[OPE-L:7352] [OPE-L:882] Re: Discounted Prime Costs

Tue, 13 Apr 1999 11:39:15 +0100

>My comment: Before going back to the RRI and my iterations,
>I think there is a problem here. The profit of enterprise
>for technique (1) is 18 and for (2) 38.42857143. If we
>were to look at the rate of profit of enterprise, re, then
>for (1) we would have
> re= 18/120 or 15%
>and for (2)
> re=38.42857143/290
> re is about 13.25%
>Why would any capitalist want to go with lower rate of
>profit of enterprise? What I don't see is how the rate
>of interest effects the choice of technique. That is, if
>funds can be had for either technique at the same rate of
>interest, why not borrow the funds to invest where the
>profits are larger?

I think that I had in mind something that is not brought
out in the figures, that by using a lower cost method
of production it will be possible to capture a larger
market share. This is the argument for technical change
given in vol 1.

I had not taken this into account in the example because
I had assumed that the new product would sell at the same
price as the old one. Let us instead assume that to sell
twice as many items it is necessary to reduce the price
and construct a new example on that basis.

We now have 3 columns. One, relates to the old technique,
the next relates to the profitability of the old technique
in competition with the new one. The third is the new

I have also put in a new row showing the value of the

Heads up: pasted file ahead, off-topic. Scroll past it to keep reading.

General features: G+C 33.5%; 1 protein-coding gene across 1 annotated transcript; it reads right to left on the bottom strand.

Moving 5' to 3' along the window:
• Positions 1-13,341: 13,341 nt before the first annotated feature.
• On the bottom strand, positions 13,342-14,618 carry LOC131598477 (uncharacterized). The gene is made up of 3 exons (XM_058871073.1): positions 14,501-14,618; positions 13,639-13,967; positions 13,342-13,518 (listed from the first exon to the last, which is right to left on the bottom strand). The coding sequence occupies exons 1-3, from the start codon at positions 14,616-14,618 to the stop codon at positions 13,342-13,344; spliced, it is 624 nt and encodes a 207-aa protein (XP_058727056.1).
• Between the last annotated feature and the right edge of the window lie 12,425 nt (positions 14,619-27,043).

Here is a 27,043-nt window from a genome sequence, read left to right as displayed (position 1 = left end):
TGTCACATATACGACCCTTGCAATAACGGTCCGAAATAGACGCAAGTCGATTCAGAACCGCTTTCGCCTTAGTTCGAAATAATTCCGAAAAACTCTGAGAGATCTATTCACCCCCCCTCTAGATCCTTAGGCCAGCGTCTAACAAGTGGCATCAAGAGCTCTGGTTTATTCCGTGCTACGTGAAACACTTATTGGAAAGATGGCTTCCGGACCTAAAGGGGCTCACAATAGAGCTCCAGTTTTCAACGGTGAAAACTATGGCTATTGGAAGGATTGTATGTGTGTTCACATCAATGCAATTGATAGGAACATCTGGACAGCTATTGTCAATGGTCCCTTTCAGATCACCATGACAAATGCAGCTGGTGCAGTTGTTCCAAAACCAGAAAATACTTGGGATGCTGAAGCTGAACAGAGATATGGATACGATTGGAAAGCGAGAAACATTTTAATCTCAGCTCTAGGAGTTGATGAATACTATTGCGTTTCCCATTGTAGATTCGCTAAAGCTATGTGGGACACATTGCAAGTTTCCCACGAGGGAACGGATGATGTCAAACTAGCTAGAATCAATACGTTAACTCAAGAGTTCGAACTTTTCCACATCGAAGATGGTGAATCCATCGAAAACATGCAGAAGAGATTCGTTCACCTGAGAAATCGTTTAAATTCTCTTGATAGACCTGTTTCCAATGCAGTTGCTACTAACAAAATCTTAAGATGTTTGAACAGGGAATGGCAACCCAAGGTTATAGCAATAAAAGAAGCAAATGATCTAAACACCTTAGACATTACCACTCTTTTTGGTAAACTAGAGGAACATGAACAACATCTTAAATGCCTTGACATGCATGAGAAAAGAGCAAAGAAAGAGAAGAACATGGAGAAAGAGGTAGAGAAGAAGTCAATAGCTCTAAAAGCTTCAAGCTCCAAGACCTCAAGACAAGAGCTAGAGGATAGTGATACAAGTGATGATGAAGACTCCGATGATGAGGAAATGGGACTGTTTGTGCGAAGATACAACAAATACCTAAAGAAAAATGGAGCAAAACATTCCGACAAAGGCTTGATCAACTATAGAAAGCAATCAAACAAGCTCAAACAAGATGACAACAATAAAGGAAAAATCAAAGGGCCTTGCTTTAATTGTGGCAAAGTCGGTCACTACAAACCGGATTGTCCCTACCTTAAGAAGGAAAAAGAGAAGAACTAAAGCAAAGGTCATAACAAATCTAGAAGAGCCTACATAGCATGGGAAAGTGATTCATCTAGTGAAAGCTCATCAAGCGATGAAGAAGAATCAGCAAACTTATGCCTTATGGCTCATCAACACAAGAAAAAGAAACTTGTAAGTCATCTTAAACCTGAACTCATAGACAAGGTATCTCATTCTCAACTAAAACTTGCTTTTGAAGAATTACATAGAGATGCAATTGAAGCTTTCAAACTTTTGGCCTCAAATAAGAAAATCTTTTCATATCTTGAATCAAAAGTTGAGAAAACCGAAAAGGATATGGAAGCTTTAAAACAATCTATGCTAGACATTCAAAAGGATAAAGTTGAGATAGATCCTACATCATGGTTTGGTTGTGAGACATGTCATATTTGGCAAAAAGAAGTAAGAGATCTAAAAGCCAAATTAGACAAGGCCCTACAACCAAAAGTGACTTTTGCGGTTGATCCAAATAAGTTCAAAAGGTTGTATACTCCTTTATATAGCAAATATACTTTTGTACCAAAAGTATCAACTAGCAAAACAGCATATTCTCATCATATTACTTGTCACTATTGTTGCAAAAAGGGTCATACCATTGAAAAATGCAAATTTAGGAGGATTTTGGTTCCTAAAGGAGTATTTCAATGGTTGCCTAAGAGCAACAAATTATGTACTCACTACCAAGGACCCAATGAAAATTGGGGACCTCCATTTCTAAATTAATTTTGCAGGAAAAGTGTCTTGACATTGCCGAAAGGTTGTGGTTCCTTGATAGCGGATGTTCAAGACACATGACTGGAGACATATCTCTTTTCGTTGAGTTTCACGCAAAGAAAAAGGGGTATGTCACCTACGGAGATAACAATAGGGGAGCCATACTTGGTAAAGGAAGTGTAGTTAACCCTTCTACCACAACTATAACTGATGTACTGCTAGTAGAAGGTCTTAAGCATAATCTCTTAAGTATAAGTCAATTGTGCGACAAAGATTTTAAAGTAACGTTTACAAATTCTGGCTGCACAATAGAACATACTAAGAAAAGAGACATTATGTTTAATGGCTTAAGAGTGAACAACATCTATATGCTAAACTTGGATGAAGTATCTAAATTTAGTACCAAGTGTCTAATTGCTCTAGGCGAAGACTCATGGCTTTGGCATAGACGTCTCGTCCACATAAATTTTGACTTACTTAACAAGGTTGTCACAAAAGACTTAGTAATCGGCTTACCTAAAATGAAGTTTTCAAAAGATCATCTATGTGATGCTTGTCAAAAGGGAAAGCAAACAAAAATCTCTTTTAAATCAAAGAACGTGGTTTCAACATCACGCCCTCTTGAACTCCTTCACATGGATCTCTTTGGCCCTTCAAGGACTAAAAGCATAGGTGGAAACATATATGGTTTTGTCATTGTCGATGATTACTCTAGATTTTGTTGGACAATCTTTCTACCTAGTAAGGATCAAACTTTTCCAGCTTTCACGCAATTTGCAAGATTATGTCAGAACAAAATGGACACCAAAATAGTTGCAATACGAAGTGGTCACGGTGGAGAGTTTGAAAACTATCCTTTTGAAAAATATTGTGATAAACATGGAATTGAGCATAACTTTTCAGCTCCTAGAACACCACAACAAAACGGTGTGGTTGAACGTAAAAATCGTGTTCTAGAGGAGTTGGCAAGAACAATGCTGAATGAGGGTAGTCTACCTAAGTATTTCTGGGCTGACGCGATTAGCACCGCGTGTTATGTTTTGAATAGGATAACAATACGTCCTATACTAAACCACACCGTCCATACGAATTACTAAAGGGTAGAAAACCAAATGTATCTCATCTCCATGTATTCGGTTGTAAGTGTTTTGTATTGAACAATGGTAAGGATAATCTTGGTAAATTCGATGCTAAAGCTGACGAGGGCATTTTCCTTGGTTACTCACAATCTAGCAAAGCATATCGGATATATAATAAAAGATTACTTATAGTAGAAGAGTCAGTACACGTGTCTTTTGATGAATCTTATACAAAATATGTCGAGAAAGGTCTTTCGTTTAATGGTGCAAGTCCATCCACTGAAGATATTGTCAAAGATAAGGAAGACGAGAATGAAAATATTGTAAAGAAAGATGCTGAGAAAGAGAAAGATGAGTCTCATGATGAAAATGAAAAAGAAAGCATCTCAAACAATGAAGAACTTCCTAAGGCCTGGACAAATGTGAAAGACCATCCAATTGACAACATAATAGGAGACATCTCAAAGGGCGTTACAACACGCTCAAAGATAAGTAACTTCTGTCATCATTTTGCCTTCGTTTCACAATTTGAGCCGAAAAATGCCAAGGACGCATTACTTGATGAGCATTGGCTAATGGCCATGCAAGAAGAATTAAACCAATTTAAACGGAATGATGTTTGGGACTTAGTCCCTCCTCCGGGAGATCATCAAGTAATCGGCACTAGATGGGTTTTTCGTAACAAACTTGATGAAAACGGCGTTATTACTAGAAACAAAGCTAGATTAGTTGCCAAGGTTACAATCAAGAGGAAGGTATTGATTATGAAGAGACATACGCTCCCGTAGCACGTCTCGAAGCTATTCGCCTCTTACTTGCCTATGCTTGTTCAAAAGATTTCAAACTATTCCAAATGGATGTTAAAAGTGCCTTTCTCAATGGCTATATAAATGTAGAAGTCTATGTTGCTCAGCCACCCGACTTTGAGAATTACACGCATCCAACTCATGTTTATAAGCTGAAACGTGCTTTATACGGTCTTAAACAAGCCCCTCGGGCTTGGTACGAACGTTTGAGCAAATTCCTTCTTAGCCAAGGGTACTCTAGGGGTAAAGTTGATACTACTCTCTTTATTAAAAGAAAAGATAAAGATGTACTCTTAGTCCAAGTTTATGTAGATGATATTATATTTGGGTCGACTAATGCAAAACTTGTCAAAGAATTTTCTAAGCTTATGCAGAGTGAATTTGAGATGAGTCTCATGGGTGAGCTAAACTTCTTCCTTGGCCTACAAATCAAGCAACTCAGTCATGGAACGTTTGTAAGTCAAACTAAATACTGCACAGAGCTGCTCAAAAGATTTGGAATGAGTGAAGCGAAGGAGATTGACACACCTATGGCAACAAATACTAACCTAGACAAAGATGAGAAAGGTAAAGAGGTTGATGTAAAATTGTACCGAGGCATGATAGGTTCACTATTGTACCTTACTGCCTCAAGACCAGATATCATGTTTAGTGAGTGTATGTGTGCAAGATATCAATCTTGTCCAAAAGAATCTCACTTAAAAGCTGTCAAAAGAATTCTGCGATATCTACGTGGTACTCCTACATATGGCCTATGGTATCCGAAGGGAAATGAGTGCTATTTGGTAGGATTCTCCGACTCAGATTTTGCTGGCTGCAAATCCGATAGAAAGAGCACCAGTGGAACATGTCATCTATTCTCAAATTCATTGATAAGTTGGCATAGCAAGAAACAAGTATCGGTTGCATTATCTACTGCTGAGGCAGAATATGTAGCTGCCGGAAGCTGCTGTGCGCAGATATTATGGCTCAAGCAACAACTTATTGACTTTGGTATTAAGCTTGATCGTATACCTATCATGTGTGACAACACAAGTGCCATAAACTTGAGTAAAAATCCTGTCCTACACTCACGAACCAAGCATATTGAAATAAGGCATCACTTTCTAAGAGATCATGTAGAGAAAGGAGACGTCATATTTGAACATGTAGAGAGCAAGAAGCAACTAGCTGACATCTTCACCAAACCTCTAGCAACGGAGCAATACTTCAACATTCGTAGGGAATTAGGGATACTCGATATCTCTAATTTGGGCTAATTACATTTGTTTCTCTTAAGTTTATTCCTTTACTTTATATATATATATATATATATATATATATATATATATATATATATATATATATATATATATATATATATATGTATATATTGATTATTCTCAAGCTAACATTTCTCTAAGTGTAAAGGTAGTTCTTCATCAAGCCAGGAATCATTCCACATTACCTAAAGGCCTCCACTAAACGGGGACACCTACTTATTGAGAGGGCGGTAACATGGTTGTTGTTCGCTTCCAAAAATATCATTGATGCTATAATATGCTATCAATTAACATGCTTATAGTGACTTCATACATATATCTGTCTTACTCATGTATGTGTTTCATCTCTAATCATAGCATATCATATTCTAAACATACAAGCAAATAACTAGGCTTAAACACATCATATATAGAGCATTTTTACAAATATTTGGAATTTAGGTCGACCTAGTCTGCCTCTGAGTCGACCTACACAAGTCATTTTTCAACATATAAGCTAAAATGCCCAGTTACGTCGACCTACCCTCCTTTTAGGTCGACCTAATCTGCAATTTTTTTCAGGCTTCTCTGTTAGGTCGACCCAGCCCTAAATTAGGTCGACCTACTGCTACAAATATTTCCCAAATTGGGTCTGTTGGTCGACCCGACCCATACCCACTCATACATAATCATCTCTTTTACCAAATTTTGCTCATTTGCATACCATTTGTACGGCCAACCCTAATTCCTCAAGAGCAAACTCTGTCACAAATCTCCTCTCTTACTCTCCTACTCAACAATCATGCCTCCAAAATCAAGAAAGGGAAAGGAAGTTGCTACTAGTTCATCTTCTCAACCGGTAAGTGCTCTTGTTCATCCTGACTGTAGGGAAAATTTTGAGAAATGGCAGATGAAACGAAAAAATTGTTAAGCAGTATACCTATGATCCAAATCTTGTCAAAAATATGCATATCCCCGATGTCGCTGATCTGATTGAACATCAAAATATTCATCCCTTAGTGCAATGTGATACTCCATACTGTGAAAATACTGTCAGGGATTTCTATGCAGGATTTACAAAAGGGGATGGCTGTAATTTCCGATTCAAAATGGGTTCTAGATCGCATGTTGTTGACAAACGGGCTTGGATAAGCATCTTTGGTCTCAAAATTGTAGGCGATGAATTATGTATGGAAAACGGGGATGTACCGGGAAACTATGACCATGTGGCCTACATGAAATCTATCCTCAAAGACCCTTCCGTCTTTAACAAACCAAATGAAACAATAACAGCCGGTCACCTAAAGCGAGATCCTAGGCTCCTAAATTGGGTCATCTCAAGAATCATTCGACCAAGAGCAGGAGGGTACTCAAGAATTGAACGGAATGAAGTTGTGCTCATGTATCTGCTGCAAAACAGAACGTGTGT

commodity. Initially we assume that price = value.
In order to sell twice as many items the the producer
would have to cut their price from 50 to 45.

Using the old technique, and using borrowed capital
at 4% the profit of enterprise would now fall to
nugatory levels, whereas with the new technique,
the profit of enterprise rises.

old old in comp with new new
const cap 100 200 400
life 5 5 10
dep 20 40 40
raw mat 10 20 10
wages 10 20 10
output physical 1 2 2
prime cost 40 40 30
value 50 50 35
price 50 45 45
profit 10 10 30
capital 120 240 420
rate of prof 0.083 0.041 0.071
discount rate 0.04 0.04 0.04
Interest paid 4.8 9.6 16.8
p of e 5.2 0.4 13.2
disc pc 44.8 44.8 38.4

What we have here is a fall in the value of the product
a fall in the rate of profit even with the new technique,
but it is favourable to adopt it because the discount
rate is sufficiently low.
This, I think, is what actually occurs when a rising
organic composition leads to a falling rate of profit.
The fact that the rate of interest is below the
rate of profit allows the underlying reduction in
value to offset the higher capital stock required
for the new technique.
Paul Cockshott